$arr = $array_func();
            $sort_func($arr, $cmp_func);
        }
        $end = microtime(true);
        $times[] = ($end-$start);
        $total += ($end-$start);
    }
    $numfmt = "%0.4f";
    echo sprintf("%20s: Total=$numfmt Min=$numfmt Max=$numfmt Mean=$numfmt\n", 
        $sort_func, $total, min($times), max($times), ($total / $num_loops));
}
timeit('make_array', 'sort_with_keyfunc', 'second_letter');
timeit('make_array', 'pc_array_sort', 'second_letter');
timeit('make_array', 'usort', 'second_letter_cmp');

Here are the times:

 
sort_with_keyfunc: Total=0.2096 Min=0.0207 Max=0.0213 Mean=0.0210  
    pc_array_sort: Total=0.3201 Min=0.0311 Max=0.0342 Mean=0.0320  
            usort: Total=0.4460 Min=0.0441 Max=0.0453 Mean=0.0446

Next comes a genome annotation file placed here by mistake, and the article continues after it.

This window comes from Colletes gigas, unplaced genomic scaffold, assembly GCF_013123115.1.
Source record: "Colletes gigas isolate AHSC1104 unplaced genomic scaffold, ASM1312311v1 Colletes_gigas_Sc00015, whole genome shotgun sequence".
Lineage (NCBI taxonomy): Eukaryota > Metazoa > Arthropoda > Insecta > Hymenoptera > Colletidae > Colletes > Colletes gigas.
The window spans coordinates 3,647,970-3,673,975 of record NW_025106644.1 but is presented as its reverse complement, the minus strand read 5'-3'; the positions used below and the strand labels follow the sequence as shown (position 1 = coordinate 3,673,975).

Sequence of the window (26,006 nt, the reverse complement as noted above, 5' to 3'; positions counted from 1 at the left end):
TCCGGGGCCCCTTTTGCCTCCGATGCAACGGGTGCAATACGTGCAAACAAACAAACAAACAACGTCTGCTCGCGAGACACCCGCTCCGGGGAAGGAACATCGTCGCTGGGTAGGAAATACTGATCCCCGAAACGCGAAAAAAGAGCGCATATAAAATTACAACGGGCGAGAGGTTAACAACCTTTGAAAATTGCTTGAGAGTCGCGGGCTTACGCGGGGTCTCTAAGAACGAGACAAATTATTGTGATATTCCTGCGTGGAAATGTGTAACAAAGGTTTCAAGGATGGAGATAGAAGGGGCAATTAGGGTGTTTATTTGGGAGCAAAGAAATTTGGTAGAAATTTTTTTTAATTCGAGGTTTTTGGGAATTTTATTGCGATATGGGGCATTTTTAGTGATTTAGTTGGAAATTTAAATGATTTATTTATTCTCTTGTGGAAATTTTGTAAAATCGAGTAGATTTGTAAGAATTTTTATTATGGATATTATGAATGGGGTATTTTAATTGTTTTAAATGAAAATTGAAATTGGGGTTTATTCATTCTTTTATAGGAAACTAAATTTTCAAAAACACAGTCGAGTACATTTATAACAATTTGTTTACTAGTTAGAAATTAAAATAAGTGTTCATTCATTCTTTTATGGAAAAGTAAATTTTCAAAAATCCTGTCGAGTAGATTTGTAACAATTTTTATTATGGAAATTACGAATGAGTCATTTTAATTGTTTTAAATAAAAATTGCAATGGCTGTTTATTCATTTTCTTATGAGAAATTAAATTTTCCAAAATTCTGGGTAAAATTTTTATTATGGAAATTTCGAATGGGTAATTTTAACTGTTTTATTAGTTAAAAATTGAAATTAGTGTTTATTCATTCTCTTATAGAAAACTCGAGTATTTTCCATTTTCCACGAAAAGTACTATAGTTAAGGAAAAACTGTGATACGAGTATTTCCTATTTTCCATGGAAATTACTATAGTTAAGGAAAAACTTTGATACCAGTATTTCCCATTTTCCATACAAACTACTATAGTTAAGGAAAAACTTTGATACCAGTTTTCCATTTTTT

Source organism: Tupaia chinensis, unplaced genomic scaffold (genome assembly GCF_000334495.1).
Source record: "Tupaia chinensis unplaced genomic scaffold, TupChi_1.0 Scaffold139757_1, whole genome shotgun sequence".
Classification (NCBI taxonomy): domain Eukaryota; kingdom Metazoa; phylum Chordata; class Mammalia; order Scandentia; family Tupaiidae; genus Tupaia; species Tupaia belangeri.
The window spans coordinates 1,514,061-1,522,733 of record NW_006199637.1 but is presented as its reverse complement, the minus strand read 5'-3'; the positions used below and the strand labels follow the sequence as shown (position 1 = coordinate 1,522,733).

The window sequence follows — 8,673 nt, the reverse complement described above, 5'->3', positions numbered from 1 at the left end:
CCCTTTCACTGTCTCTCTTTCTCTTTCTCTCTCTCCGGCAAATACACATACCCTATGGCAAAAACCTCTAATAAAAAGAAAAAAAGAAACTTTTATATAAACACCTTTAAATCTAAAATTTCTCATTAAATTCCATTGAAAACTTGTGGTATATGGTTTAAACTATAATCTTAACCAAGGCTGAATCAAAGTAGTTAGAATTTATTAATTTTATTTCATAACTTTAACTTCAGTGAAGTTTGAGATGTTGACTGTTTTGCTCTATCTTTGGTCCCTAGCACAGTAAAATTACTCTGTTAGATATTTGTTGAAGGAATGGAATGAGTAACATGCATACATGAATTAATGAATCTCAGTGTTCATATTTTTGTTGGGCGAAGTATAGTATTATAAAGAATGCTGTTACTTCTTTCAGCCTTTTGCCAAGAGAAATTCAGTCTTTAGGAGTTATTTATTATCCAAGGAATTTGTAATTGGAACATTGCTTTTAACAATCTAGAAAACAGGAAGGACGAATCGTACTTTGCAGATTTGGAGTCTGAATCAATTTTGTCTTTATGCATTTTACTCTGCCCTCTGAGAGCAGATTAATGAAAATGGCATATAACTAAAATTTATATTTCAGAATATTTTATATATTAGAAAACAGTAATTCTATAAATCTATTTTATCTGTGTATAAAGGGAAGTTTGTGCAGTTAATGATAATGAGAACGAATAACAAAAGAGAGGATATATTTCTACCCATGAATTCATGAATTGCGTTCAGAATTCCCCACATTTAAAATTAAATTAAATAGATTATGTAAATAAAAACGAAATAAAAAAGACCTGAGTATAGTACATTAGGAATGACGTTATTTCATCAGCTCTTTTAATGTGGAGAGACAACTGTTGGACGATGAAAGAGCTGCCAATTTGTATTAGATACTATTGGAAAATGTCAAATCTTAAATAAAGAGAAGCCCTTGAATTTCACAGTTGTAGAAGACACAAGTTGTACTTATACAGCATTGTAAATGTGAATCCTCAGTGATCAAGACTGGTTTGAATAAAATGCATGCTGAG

The results show that sort_with_keyfunc is about twice as fast as usort and about 50% faster than pc_array_sort.

The next thing to check was sorting with an associative array.

'azlpha', 'B'=>'byeta', 'C'=>'cxharlie', 'D'=>'dwelta', 
        'E'=>'evcho', 'F'=>'fuoxtrot', 'G'=>'gtolf', 'H'=>'hsotel');
}

As you will see pc_array_sort didn't quite do what one would expect. The line $sorted[] = $array[$key]; is the cause as the keys are not copied over. However, sort_with_keyfunc does do what at least I would expect.

 

pc_array_sort:
Array
(
    [0] => hsotel
    [1] => gtolf
    [2] => fuoxtrot
    [3] => evcho
    [4] => dwelta
    [5] => cxharlie
    [6] => byeta
    [7] => azlpha
)
 
sort_with_keyfunc:
Array
(
    [H] => hsotel
    [G] => gtolf
    [F] => fuoxtrot
    [E] => evcho
    [D] => dwelta
    [C] => cxharlie
    [B] => byeta
    [A] => azlpha
)

Again, here are the times, but for sorting associative arrays:

sort_with_keyfunc: Total=0.2255 Min=0.0220 Max=0.0244 Mean=0.0225  
    pc_array_sort: Total=0.3295 Min=0.0327 Max=0.0335 Mean=0.0330  
            usort: Total=0.4490 Min=0.0443 Max=0.0454 Mean=0.0449  

We see similar trends to sorting packed numerical arrays.